This year marks the 50th anniversary of my first submission of an article for publication in an academic journal, prepared shortly after I started working at the first of the two museums in Stockholm where I was to spend the rest of my career. Although I hadn’t anticipated carrying museum-based research into my retirement, with the exception of shifting its focus to the history and technology of looped fabric production, that’s exactly what this blog represents. Without calling particular attention to it, almost every post has been framed as an essay that might serve as a preliminary study for a future journal article.
My good friend Dora Ohrenstein, who has been following this undertaking since the earliest “maybe a blog would be a good idea” phase, recently suggested that describing the research process itself, and not simply reporting its outcome, would be of interest to many readers. I’ll be taking that advice but am uncertain about how best to integrate commentary about the added form of geekery into the one I’ve been plying here all along. For openers, here is a retrospective introduction to it from the perspective of a researcher who in real time tracked the effects of the introduction of digital technologies on both the research and publication processes.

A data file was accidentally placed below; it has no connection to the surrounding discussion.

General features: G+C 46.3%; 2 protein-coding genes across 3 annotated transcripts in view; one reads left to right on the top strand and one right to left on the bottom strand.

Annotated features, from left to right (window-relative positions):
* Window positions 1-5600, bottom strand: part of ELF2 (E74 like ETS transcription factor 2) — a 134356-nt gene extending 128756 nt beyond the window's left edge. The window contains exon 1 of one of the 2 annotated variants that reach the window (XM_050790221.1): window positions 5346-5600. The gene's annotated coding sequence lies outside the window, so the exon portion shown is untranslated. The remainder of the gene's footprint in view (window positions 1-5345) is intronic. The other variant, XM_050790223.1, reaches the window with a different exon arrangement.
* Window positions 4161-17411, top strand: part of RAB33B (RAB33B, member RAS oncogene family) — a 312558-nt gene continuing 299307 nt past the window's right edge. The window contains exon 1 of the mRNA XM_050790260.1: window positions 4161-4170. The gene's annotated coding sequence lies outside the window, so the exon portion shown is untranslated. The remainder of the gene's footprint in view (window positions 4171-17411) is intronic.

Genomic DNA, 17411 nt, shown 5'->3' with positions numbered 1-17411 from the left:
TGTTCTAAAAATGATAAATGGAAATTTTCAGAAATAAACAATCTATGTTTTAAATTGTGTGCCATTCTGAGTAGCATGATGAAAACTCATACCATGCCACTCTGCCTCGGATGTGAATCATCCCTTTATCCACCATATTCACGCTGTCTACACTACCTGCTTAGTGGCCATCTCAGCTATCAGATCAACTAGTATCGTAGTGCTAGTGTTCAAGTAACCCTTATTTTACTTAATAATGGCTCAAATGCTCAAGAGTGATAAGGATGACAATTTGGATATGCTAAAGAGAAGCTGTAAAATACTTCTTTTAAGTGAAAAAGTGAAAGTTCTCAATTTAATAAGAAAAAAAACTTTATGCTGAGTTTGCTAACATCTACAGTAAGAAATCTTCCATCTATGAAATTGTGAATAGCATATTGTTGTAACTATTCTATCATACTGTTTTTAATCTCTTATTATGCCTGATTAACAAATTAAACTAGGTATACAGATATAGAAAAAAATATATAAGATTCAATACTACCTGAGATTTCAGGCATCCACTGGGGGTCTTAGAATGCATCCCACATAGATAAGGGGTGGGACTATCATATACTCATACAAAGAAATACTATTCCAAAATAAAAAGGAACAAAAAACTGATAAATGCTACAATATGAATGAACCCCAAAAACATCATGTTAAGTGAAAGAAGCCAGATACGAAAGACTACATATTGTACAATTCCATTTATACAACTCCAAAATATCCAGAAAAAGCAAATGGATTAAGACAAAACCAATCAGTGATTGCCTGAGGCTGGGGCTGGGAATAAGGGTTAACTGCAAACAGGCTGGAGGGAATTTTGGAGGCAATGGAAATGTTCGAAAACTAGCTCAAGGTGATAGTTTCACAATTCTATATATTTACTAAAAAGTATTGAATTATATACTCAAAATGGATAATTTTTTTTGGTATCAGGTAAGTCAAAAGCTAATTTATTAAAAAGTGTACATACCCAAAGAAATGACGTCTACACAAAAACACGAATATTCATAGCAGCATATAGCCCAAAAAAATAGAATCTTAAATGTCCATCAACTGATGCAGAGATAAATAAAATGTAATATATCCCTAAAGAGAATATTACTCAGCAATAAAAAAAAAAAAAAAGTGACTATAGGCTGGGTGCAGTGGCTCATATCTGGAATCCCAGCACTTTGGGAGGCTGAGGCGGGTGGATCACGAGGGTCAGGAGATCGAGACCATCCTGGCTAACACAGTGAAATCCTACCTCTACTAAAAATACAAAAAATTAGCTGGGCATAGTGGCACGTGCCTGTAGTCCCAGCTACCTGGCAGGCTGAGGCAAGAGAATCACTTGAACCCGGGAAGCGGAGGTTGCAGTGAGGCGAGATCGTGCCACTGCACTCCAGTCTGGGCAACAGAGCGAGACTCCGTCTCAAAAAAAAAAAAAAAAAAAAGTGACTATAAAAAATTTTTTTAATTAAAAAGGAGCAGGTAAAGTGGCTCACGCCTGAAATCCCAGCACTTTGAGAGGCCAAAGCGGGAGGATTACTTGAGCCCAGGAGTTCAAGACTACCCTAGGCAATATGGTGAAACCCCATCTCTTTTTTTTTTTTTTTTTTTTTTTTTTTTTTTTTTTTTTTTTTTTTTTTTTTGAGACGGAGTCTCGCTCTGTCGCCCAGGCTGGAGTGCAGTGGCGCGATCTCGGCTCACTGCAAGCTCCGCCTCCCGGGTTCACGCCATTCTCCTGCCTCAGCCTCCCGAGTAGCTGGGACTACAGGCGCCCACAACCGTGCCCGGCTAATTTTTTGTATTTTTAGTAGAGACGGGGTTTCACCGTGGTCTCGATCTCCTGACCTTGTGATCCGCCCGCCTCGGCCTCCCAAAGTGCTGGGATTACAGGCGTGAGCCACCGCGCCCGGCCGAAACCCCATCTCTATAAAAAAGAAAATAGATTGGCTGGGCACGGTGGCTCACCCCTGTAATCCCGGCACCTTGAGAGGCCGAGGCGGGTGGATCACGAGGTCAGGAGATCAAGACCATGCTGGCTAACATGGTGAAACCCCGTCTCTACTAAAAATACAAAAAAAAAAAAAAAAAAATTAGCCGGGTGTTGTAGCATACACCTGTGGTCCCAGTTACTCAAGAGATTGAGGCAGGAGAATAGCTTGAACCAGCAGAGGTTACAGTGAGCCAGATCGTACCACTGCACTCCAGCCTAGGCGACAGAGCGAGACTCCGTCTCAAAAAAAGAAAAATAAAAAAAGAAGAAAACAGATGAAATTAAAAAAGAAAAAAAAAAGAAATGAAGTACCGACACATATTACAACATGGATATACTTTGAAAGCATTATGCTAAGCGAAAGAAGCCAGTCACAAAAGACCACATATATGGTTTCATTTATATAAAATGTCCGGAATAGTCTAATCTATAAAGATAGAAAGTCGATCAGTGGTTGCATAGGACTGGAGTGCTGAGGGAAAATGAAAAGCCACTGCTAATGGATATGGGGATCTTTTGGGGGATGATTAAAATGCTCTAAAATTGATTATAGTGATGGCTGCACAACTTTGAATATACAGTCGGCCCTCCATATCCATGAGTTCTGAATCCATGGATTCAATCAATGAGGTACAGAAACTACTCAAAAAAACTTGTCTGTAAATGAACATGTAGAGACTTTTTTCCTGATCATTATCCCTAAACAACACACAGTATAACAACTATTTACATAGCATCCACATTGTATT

A central aspect of historically oriented research prior to the availability of extensive online repositories of scanned facsimiles of older documents — together with digitized catalogs of museum, library, and archive holdings — was the effort that went into discovering, locating, and accessing source material. This could also entail significant expense, which even if underwritten institutionally, required honing a reliable sense of impending relevance before setting the wheels in motion. Skill in the critical evaluation and contextualization of available sources remains fundamental to research and is applied to the examination of those sources however easy their virtual acquisition may since have become. Sifting through material that is only available physically also remains as arduous as ever. Continue reading “Getting the New Year started”